I have had so many thoughtful and encouraging emails from friends, family and fellow homeschoolers since I wrote the post I titled Reality Cheque on December 29. That post was a manifesto, of sorts, giving details of our financial situation and our committment to homeschool the girls through wallets thick or thin. (Just in case you wondered, thick is easier.)
It was interesting to note that several of the emails I read all made the same point about God's will and financial prosperity: If God intended for financial prosperity (and bodily health) to be signals that His will was being carried out, you'd sure never know it from the precedent set in the Bible. Noah, Abraham, Jacob, Moses, David, the prophets, the apostles, Mary, Joseph and most of all, Jesus -- all of those people were given some kind of tough path to follow. But God set each one upon His chosen course for their lives and then gave them the strength to run the race, as St. Paul described it, in spite of the obstacles they encountered.
One of the hallmarks of mature Christianity is perseverance through trials, the ability to press on toward the goal to win the prize.
Yesterday, I spent several hours making out lesson plans for the World Literature class I teach for the Teen ARCHES group. The students will be reading the literature of the early Church as part of their independent study work for January, and one of the things they're supposed to read is the Didache.
The Didache (pronounced dih-dah-KAY) was compiled in around 66 AD, which is not quite thirty-five years after the ascension of Jesus. It is subtitled The Teachings of the Apostles. It is a short piece that was never considered as part of the canon of the New Testament scriptures because nothing new is taught in it -- it is a reiteration of things that people already knew but had not yet written down, so the doctrine expressed therein is presupposed. The Didache served as a handbook for priests and is divided into three parts. The first part, known as "The Way of Life and the Way of Death" was a catechesis that a priest would use to test a catechumens' knowledge of the Christian faith before baptizing them or their children. The second part describes the liturgy of the early Church and the sacraments, while the third part is a how-to manual for receiving fellow Christians, traveling preachers and prophets into the community.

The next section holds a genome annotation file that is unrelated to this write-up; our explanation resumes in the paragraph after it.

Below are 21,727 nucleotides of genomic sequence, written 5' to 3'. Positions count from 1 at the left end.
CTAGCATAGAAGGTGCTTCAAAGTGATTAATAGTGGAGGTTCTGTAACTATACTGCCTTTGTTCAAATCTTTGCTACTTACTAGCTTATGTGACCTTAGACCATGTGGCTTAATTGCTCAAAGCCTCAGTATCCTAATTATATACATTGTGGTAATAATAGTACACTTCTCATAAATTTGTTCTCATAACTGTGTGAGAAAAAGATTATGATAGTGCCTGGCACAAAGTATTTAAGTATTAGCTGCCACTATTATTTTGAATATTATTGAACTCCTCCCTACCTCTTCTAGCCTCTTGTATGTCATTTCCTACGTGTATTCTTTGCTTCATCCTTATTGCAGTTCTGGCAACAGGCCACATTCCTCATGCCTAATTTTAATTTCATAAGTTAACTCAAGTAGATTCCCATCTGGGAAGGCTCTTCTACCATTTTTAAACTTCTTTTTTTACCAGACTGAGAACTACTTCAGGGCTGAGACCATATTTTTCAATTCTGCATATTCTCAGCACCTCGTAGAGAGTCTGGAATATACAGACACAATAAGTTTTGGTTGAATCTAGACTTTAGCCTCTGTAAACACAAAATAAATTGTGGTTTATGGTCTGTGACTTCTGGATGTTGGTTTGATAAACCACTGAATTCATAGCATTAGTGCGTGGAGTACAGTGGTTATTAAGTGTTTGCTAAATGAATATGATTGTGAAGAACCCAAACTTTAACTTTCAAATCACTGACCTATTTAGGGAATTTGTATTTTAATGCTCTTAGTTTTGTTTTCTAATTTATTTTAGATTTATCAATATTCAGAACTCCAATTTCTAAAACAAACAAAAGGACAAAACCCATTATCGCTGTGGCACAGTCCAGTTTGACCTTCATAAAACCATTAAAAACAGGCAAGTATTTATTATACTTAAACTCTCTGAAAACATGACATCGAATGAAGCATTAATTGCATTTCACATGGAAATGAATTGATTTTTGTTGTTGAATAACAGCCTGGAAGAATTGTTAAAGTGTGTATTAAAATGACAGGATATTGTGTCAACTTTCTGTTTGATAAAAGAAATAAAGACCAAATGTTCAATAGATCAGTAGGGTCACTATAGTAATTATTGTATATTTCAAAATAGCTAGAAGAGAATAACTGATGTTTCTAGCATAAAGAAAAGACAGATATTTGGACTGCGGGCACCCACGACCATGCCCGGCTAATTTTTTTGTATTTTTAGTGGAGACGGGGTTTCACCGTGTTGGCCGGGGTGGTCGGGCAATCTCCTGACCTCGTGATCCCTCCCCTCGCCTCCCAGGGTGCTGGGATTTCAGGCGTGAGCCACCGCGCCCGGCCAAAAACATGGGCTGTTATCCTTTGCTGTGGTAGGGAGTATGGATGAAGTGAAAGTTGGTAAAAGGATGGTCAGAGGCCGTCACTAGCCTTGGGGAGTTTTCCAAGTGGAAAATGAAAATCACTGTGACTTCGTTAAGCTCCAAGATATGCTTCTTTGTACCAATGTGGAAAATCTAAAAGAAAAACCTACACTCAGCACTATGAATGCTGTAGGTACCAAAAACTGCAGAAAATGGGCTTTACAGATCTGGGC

One part that stood out to me very strongly was this passage from the eleventh chapter (from Part III, which is titled "Concerning Teachers, Apostles and Prophets."
1. Whosoever, therefore, comes and teaches you all these things that have been said before, receive him. 2. But if the teacher himself turns and teaches another doctrine to the destruction of this, hear him not.
Even back then, there were heresies to watch for. The Gnostics, the Manicheans and the Aryan heresy of the Visigoths were either getting started or looming on the horizon. Those heresies still continue today in one form or another, mostly because the devil is not very creative.